Cannabis prices can vary on the street, with many a stoner falling prey to dealers selling bags of reggie at extreme rates. But as pot legalization slowly sweeps the country, that price variation is taking on a different shape. No longer molded by individual whim, variation in pot prices is now largely determined by trackable supply and demand as well as state and local pot taxes.
Per a report from Flowhub, a Denver-based cannabis software firm, state and local sales taxes on legal pot has led to price deviations of up to 15 percent across legal markets in the U.S., with a $35 eighth amounting (with taxes) to $41.39 in Las Vegas, but $48.48 in Los Angeles. Here in Colorado, variation is more subdued, with tax differences between counties maxing out at 6.9 percent. Still, a working knowledge of those differences could lead to major savings for high-quantity consumers.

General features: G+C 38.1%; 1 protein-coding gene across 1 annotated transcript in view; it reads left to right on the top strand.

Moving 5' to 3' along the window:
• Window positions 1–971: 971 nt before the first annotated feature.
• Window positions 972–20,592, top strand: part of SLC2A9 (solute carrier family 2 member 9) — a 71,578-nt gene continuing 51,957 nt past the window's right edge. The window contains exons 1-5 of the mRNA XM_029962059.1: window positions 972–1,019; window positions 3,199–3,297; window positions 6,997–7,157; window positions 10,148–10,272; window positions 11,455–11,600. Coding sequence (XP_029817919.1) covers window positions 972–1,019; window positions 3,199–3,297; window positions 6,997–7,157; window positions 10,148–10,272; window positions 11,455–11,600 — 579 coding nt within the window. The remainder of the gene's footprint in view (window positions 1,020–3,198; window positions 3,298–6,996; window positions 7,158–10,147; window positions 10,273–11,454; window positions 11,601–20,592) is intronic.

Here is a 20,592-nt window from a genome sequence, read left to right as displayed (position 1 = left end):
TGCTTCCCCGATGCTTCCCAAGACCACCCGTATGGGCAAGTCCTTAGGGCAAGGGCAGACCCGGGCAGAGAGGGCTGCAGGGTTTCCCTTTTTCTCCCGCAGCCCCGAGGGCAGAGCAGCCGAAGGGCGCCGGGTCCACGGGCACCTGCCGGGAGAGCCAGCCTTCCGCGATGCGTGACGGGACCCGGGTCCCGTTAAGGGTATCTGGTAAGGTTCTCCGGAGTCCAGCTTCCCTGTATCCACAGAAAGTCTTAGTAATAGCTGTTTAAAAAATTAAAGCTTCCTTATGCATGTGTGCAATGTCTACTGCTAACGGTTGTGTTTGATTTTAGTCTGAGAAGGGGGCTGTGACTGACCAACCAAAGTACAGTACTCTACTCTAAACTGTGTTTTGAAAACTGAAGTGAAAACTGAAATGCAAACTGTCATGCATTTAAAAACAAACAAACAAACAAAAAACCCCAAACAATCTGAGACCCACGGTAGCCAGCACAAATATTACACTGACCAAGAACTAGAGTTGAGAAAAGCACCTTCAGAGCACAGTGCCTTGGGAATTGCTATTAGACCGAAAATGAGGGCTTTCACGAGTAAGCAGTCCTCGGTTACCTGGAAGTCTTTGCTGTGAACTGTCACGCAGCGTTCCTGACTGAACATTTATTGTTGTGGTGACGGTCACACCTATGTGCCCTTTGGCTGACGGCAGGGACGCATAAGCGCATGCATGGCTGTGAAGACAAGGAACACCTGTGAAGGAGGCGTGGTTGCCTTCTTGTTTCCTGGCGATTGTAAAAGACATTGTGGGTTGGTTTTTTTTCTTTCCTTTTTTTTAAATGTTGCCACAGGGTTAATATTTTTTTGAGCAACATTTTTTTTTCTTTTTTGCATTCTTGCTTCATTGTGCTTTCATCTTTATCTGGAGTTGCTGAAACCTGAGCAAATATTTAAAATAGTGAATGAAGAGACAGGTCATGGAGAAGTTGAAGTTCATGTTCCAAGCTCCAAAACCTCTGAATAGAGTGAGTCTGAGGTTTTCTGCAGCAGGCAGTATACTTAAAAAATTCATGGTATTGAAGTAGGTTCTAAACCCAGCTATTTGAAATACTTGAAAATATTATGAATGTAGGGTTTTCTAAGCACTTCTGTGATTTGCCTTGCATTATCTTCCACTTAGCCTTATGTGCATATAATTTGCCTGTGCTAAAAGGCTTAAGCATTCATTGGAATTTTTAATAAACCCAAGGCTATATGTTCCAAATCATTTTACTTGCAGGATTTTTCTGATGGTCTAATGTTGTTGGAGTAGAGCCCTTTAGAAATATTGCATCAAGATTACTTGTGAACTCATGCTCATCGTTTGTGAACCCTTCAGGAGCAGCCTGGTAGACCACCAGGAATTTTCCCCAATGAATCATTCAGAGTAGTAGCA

To find out which prominent Colorado and metro communities are taxing you for retail pot when it's all said and done, we crunched the numbers from Flowhub and local governments. See our findings below.
Think of dispensary sales taxes like a layered cake: First the state lays down a universal tax. According to the Colorado Department of Revenue, that's a 15 percent state retail marijuana sales tax for recreational purchases, and a 2.9 percent state sales tax for medical purchases. Medical is exempt from retail sales tax, and vice versa.
Next, local governments come in and decorate that cake even more, stacking their own taxes atop the state's. Some cities get ornate, while some keep it simple.
Aurora opts for the former, supplementing state retail marijuana taxes with five of its own — an Arapahoe County sales tax, a city recreational marijuana sales tax, a city retail marijuana tax, a scientific and cultural facilities district sales tax and an RTD tax. In total, those taxes add up to 24 percent, which ties Boulder for the state's highest rate.
On the other end of the spectrum, Fort Collins adds to state taxes with only two of its own, including a Larimer County tax and a city sales tax. That adds up to a total of 19 percent, the state's lowest rate.
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